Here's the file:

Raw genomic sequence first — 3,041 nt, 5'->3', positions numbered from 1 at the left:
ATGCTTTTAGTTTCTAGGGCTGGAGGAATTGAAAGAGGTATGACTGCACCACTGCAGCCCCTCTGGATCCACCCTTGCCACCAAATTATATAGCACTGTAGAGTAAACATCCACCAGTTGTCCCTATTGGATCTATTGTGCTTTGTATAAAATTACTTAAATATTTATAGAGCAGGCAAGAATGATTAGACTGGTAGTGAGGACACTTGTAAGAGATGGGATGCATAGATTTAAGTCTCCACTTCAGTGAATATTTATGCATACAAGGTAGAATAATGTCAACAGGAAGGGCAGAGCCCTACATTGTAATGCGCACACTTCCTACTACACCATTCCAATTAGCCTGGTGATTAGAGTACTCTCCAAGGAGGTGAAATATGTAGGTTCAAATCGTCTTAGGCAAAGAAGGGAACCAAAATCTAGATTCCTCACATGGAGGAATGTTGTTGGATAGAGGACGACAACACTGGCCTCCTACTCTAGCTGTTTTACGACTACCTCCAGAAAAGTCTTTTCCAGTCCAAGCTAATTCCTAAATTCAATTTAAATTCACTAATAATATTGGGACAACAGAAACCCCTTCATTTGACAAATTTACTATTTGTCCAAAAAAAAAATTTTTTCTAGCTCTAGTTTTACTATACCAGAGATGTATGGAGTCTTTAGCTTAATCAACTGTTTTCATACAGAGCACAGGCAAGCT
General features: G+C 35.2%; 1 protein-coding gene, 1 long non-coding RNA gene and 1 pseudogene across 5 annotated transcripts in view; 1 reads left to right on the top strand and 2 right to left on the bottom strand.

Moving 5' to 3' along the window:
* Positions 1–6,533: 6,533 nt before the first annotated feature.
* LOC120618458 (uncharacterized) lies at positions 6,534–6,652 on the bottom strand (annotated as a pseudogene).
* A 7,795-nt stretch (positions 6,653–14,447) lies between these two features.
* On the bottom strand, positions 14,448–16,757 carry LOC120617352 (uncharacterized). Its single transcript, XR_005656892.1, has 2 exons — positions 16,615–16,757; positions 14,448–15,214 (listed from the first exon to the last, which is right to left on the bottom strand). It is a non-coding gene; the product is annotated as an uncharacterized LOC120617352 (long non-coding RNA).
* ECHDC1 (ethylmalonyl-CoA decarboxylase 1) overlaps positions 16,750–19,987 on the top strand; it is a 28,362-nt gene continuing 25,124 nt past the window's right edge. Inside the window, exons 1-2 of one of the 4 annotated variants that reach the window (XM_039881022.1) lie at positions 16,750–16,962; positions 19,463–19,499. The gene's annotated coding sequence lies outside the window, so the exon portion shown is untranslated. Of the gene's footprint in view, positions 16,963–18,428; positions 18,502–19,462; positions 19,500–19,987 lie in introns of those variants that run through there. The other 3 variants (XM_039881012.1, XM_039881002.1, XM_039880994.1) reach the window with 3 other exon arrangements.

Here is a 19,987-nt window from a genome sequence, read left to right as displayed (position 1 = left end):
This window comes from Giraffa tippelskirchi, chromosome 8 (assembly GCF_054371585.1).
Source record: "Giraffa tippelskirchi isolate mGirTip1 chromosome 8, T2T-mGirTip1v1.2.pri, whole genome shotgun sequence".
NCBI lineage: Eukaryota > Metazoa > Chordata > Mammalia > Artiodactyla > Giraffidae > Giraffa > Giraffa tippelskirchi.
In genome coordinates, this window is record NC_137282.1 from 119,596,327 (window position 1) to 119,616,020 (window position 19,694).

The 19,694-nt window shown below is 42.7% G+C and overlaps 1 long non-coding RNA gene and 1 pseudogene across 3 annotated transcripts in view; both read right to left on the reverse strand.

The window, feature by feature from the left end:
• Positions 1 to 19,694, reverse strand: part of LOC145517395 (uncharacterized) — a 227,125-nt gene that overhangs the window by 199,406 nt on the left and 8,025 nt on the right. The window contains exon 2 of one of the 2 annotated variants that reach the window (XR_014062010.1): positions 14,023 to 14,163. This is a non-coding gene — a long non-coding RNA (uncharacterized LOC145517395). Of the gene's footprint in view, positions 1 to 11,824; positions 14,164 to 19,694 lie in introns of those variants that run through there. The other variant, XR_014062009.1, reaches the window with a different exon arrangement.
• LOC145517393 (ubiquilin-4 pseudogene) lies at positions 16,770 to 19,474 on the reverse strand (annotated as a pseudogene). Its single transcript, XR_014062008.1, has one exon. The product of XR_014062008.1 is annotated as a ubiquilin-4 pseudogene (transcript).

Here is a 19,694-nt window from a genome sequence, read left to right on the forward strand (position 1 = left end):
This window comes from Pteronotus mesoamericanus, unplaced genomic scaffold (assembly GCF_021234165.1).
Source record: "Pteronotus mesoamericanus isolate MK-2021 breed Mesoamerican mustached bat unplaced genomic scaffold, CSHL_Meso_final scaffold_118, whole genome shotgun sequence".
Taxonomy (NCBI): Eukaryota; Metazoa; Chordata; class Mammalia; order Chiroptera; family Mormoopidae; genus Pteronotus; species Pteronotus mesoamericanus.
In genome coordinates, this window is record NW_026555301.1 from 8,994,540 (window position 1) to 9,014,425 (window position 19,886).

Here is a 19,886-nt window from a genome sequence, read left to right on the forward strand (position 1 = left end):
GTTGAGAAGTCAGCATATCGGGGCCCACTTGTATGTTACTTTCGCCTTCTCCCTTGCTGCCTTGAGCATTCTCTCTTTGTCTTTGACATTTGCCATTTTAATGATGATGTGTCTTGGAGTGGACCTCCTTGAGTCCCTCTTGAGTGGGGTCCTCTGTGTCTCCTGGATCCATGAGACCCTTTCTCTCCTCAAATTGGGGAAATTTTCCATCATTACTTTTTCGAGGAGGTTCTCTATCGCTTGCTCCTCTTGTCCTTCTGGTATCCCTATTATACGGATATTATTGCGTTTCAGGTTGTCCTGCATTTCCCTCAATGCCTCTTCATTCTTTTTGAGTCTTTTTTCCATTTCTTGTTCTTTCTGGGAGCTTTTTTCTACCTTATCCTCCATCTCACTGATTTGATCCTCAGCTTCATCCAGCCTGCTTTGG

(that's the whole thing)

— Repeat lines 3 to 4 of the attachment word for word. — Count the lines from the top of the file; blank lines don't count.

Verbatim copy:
General features: G+C 35.2%; 1 protein-coding gene, 1 long non-coding RNA gene and 1 pseudogene across 5 annotated transcripts in view; 1 reads left to right on the top strand and 2 right to left on the bottom strand.

Moving 5' to 3' along the window: